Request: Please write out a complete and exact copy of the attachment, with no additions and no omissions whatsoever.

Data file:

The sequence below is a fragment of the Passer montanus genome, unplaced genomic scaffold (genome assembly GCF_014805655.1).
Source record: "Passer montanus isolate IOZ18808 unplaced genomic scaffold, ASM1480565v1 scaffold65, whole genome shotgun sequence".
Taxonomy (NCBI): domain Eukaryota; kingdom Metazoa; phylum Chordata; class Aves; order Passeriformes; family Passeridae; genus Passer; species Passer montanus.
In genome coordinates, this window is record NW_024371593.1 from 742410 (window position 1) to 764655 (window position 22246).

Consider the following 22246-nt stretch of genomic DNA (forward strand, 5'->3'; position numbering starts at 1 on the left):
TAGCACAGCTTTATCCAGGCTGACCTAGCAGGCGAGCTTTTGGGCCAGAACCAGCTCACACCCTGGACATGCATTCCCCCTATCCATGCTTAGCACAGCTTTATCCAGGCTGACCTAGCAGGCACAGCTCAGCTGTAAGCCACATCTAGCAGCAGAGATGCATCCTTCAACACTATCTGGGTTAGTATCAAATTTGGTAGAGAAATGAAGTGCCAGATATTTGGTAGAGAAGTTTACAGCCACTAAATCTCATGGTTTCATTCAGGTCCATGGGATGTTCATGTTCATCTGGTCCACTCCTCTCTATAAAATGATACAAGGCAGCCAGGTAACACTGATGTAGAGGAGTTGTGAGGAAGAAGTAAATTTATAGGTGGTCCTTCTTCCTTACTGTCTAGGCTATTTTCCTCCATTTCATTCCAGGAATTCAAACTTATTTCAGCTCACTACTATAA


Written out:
The sequence below is a fragment of the Passer montanus genome, unplaced genomic scaffold (genome assembly GCF_014805655.1).
Source record: "Passer montanus isolate IOZ18808 unplaced genomic scaffold, ASM1480565v1 scaffold65, whole genome shotgun sequence".
Taxonomy (NCBI): domain Eukaryota; kingdom Metazoa; phylum Chordata; class Aves; order Passeriformes; family Passeridae; genus Passer; species Passer montanus.
In genome coordinates, this window is record NW_024371593.1 from 742410 (window position 1) to 764655 (window position 22246).

Consider the following 22246-nt stretch of genomic DNA (forward strand, 5'->3'; position numbering starts at 1 on the left):
TAGCACAGCTTTATCCAGGCTGACCTAGCAGGCGAGCTTTTGGGCCAGAACCAGCTCACACCCTGGACATGCATTCCCCCTATCCATGCTTAGCACAGCTTTATCCAGGCTGACCTAGCAGGCACAGCTCAGCTGTAAGCCACATCTAGCAGCAGAGATGCATCCTTCAACACTATCTGGGTTAGTATCAAATTTGGTAGAGAAATGAAGTGCCAGATATTTGGTAGAGAAGTTTACAGCCACTAAATCTCATGGTTTCATTCAGGTCCATGGGATGTTCATGTTCATCTGGTCCACTCCTCTCTATAAAATGATACAAGGCAGCCAGGTAACACTGATGTAGAGGAGTTGTGAGGAAGAAGTAAATTTATAGGTGGTCCTTCTTCCTTACTGTCTAGGCTATTTTCCTCCATTTCATTCCAGGAATTCAAACTTATTTCAGCTCACTACTATAA